Our process

Our pedals are handmade by one person from beginning to end* in the US, it can get sweaty (and sweary) in the Champion Leccy workshop, but we’re not into exploiting any cheap labour options. We like to have control of every stage of the process.

All of our effects were developed on breadboards by us, either from scratch or based on the schematic of an existing pedal (or part of a pedal). We experiment and tweak the circuits so that thy are significantly different enough that none of our pedals are straight up clones. From time to time we do make some modded, but representative clones of existing pedals. These are always labelled as such. We use Fuzzdog PCBs for these limited runs.

We hand paint each pedal with one-off artwork. No two pedals are the same. We want our pedals to stand out and we take pride in our work. Just be aware that they are hand made, these pedals have character, they’re not mass-production level perfect in their appearance. That’s the nature of the beast.

We also have articles about the developmental process we went through to produce our own designs for other DIYers or people who might be interested. If you are interested in building any of our pedals, working from any of our designs, or have any questions about them and can’t find the information you need, get in contact we’re more than happy to help.

All we ask is that you don’t copy our designs and sell them under your own name. By all means build one for yourself or a friend, put one on a breadboard and modify it, just don’t rip us off.

We produce all our pedals in small batches to keep a nice balance between quality control and efficiency, so we can keep our costs as low as possible and sell them at a reasonable price.

*with the small exception of our PCBs which are fabricated in a proper PCB manufacturing plant. We don’t have the technology to produce our own, and this is one way to keep costs down whilst still producing a quality product we can stand behind. Vero, perfboard, and etching your own PCBs are all great, but that would be hugely time consuming and it’s not for us.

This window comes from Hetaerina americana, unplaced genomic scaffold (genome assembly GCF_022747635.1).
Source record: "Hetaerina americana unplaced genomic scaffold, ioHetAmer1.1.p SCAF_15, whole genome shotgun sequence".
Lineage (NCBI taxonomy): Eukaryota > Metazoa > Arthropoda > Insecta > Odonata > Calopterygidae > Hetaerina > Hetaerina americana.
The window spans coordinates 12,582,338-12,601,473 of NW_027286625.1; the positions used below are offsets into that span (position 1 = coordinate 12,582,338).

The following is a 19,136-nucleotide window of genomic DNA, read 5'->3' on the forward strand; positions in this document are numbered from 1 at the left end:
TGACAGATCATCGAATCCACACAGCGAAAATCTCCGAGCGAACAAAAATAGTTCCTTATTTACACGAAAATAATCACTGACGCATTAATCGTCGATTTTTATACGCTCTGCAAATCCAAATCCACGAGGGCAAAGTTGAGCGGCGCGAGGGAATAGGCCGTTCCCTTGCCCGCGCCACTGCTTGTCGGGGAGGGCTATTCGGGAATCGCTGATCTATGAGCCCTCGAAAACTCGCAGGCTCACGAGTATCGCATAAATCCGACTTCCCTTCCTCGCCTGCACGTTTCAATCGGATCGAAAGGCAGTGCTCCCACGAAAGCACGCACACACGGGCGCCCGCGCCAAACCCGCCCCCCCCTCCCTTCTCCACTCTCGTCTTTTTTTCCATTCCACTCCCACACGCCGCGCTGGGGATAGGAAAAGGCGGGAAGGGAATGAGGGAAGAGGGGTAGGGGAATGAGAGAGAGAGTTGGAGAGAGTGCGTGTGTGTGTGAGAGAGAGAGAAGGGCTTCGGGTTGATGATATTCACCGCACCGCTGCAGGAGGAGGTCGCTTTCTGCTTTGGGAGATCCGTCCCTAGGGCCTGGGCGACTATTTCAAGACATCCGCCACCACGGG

Here’s how we produce our pedals!

Pedal design

  1. get ideas together
  2. draw up a schematic
  3. breadboard it
  4. tweak values
  5. have a cup of Yorkshire Tea
  6. get it sounding good
  7. use KiCAD to design a prototype PCB
  8. get the PCB made in a proper factory
  9. populate the PCB by hand with our own selected components
  10. house it in an enclosure
  11. try it/ troubleshoot and try it again
  12. have another cup of tea
  13. make changes to the PCB design if necessary
  14. get the new PCBs manufactured


Enclosure preparation

  1. make drilling template
  2. drill the enclosure
  3. lightly sand and clean enclosure
  4. prime the enclosure with auto primer etchant
  5. hand paint the pedals with posca paint pens (or Winsor and Newton paints)
  6. give the painted enclosure a coat of the best colour friendly clear coat
  7. let the clear coat cure (1 week)
  8. prepare the enclosure for protective clear coat
  9. clear coat the enclosure with auto-grade acrylic enamel clear coat
  10. leave to cure (1 week)

The entire process for each pedal takes about 3 weeks.

The guts

  1. draw up the BOM (bill of materials)
  2. clean the PCB
  3. populate the PCB with the good stuff
  4.  snip the leads from the back of the PCB
  5. reflow all solder joints to protect against microfractures
  6. clean the PCB
  7. solder all the offboard wiring (jacks and footswitch)
  8. clean joints
  9. house the guts in the enclosure
  10. check everything works

Once they’ve passed the bar, they go on sale!


Our aim is to make pedals that are good quality and affordable. We don’t skimp on the quality of the components we use, but we also don’t go for the super expensive, extra mojo, gold plated parts either. We buy all of our parts from trusted, respected suppliers and have a warranty on our products against parts failure and workmanship (within the bounds of reasonable usage). Those good quality components include…

Mammoth enclosures

Alpha and mammoth pots

Nichicon electrolytic capacitors

Lumberg, Neutrik or Switchcraft 1/4″ jacks